August 2018 Astronomy Calendar

August 2018 Astronomy Calendar

Mars, Stars, & Meteors

August evenings begin with bright Venus in the west, followed by Jupiter, and Saturn in the southern sky. Following the July 27th opposition, Mars rises earlier each night, but begins to dim after about mid-August. As if to give Mars a send-off, the Perseid Meteor shower peaks in the pre-dawn morning hours of Sunday August 12th and Monday August 13th. The New Moon is Saturday, August 11th, meaning there will be no bright Moon to interfere with seeing the Perseids this year.

August 11 will also see a partial solar eclipse for parts of Europe, Asia, and Northern Canada. We won't be able to see any of this eclipse from the US.

Globular Clusters

Next to Mars this month, look for two globular clusters, M55, and M75. From city skies, these will appear as grey blobs in the telescope, but resolve into dense clusters of individual stars under darker skies. 

M55 is about 17,300 lightyears distant, making it one of the nearest globular clusters to our own solar system, and contains roughly 100,000 stars spanning about 100 lightyears across. M55 can appear somewhat diffuse in binoculars, but is best seen in an 8" or larger telescope to resolve it as a true star cluster rather than a fuzzy nebula.

M75 is some 67,500 lightyears away, still within our Milky Way Galaxy, and also composed of some 100,000 stars. M75 is the fainter of the two as Mag 8.5.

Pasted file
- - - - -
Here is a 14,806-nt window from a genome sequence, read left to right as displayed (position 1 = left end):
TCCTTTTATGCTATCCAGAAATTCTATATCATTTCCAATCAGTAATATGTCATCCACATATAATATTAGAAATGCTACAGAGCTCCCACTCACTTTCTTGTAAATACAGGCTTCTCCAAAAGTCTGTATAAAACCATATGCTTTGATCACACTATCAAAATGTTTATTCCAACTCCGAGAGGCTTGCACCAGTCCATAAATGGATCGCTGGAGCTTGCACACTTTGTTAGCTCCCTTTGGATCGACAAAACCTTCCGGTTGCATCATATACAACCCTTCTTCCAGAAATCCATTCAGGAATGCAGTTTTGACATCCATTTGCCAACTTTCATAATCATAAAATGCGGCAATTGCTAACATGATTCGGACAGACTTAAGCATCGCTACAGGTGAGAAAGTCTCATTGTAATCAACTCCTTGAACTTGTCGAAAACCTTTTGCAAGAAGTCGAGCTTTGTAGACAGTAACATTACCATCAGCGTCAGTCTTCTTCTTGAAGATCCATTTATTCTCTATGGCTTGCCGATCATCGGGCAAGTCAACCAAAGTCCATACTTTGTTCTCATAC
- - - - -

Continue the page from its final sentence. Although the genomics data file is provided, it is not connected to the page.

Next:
August 11/12/13: Perseid Meteor Shower

The Perseids are typically one of the best meteor showers of the year. Like all meteor showers, the Perseids are named for the constellation where they appear or originate from - in this case, Perseus. The meteor shower occurs when the Earth passes through an area in its orbit where comet Swift-Tuttle also passed through, leaving a trail of dust from it's bright tail. That dust impacts the atmosphere and becomes the bright flashes of Meteors that we see as it burns up.

The best viewing for any meteor shower is under the darkest possible skies, well away from city lights. Just bring a blanket and pillow, and lay back on the grass and look up at the sky. The shower is expected to peak in the early morning hours, about 2:AM - 4:AM. Monday morning is expected to be the best time, but Sunday morning should also be quite good. The shower has been known to produce up to 150 meteors per hour, though it is more common to expect to see a meteor every minute or two from a dark site. Look towards the radiant to increase your chances for sightings. 

Aug 20: Moon and Saturn Conjunction

While not as close together as last month, the Moon will swing within 3.5° of Saturn, putting the two inside the field of view of 10x50 binoculars.


Telescopic Challenge: Mars' Moons

Looking for a challenge? Mars has two small Moons, Phobos and Deimos. They are in a close orbit to Mars, and very dim compared to the Red Planet. Seeing them will require a 6" or larger telescope, and a bit of ingenuity to block out the bright disk of Mars itself. This involves creating your own occulting bar. See this article from Sky & Telescope to see how it's done.

The image above shows the alignment of Deimos, Phobos, and Mars as they will appear at 3:AM on July 31st. Refer to your own planetarium software to see the positions of the Moons throughout each evening. Phobos has a 7 hour and 39 minute orbital period, and Deimos has a 1 day, 6 hour, and 18 minute orbital period. 

Manage to meet the challenge? Let us know in the comments!


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All times unless otherwise indicated are Mountain Time. Sky charts were generated with Sky Safari Pro for an observer in Denver, Colorado.

Cover photo Image credit: NASA/JPL